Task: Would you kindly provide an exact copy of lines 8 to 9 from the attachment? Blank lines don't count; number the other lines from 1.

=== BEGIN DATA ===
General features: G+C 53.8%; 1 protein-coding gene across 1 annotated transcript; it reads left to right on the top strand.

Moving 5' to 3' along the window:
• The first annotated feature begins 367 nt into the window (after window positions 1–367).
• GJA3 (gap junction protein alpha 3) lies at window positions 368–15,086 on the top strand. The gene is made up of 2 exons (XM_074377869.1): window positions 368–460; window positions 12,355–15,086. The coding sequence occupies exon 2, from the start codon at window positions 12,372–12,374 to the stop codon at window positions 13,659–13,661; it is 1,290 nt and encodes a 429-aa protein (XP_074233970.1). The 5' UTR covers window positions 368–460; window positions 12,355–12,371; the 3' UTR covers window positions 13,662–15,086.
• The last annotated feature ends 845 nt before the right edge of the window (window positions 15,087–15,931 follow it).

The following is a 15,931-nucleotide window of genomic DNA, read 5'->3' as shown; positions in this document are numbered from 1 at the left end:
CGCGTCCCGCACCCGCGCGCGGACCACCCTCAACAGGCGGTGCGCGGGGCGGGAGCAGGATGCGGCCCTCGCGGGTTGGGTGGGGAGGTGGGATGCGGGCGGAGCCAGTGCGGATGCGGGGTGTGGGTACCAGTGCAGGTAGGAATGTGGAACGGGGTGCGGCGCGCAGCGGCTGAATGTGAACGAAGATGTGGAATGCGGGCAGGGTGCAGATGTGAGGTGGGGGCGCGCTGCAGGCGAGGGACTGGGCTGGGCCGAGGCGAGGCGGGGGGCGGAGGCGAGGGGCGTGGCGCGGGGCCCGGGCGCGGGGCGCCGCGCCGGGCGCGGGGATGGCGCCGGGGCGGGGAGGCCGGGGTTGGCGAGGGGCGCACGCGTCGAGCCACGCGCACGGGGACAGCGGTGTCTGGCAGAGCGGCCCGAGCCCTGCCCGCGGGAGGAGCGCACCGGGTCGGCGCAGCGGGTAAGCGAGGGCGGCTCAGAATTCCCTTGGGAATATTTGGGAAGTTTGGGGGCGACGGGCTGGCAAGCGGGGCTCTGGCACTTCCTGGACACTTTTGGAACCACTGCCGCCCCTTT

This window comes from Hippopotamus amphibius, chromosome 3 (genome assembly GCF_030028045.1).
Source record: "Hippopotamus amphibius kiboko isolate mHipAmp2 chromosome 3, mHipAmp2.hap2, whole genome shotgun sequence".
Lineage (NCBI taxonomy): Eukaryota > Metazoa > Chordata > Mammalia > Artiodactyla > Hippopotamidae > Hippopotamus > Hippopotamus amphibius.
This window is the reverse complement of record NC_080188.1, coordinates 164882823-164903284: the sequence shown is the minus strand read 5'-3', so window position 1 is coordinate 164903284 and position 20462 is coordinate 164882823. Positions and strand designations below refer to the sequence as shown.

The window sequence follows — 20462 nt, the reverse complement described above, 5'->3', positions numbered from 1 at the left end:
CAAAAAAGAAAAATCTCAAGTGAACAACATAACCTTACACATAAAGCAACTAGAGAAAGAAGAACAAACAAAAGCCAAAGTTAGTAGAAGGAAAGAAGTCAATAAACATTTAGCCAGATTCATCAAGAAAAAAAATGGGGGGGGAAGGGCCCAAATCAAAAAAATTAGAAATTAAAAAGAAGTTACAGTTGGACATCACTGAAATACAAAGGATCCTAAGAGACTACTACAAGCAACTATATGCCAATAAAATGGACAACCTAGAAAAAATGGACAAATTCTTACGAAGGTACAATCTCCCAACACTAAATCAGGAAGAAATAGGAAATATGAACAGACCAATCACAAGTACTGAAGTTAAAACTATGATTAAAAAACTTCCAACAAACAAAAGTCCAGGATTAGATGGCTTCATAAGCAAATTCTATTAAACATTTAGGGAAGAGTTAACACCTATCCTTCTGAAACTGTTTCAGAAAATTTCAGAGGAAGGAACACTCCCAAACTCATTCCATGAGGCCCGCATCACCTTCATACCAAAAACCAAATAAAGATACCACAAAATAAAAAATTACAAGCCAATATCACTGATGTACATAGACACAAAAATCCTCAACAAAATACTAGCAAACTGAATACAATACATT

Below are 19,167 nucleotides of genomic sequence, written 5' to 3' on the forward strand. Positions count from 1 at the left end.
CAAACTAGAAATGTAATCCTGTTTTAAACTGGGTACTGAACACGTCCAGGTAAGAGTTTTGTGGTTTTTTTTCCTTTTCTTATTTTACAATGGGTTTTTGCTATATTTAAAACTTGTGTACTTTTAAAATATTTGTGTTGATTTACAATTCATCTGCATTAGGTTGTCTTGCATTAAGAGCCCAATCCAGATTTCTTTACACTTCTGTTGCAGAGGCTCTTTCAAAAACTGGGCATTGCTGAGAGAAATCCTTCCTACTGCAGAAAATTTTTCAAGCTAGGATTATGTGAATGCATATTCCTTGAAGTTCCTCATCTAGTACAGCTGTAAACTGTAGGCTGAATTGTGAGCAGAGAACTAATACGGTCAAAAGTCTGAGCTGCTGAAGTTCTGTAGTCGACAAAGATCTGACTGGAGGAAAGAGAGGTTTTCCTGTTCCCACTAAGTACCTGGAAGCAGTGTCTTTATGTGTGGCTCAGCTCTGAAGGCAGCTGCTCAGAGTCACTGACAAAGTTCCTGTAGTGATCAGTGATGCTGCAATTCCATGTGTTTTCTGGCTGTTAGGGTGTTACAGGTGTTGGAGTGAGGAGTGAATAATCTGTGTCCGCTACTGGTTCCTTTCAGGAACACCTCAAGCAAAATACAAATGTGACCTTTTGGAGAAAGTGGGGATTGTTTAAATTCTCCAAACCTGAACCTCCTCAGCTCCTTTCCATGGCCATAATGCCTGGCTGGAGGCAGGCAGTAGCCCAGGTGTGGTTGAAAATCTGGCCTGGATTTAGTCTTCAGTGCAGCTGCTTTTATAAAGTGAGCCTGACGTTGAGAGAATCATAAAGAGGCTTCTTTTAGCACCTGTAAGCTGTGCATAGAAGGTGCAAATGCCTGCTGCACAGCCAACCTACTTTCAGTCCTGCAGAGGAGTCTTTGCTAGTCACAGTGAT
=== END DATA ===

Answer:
This window comes from Hippopotamus amphibius, chromosome 3 (genome assembly GCF_030028045.1).
Source record: "Hippopotamus amphibius kiboko isolate mHipAmp2 chromosome 3, mHipAmp2.hap2, whole genome shotgun sequence".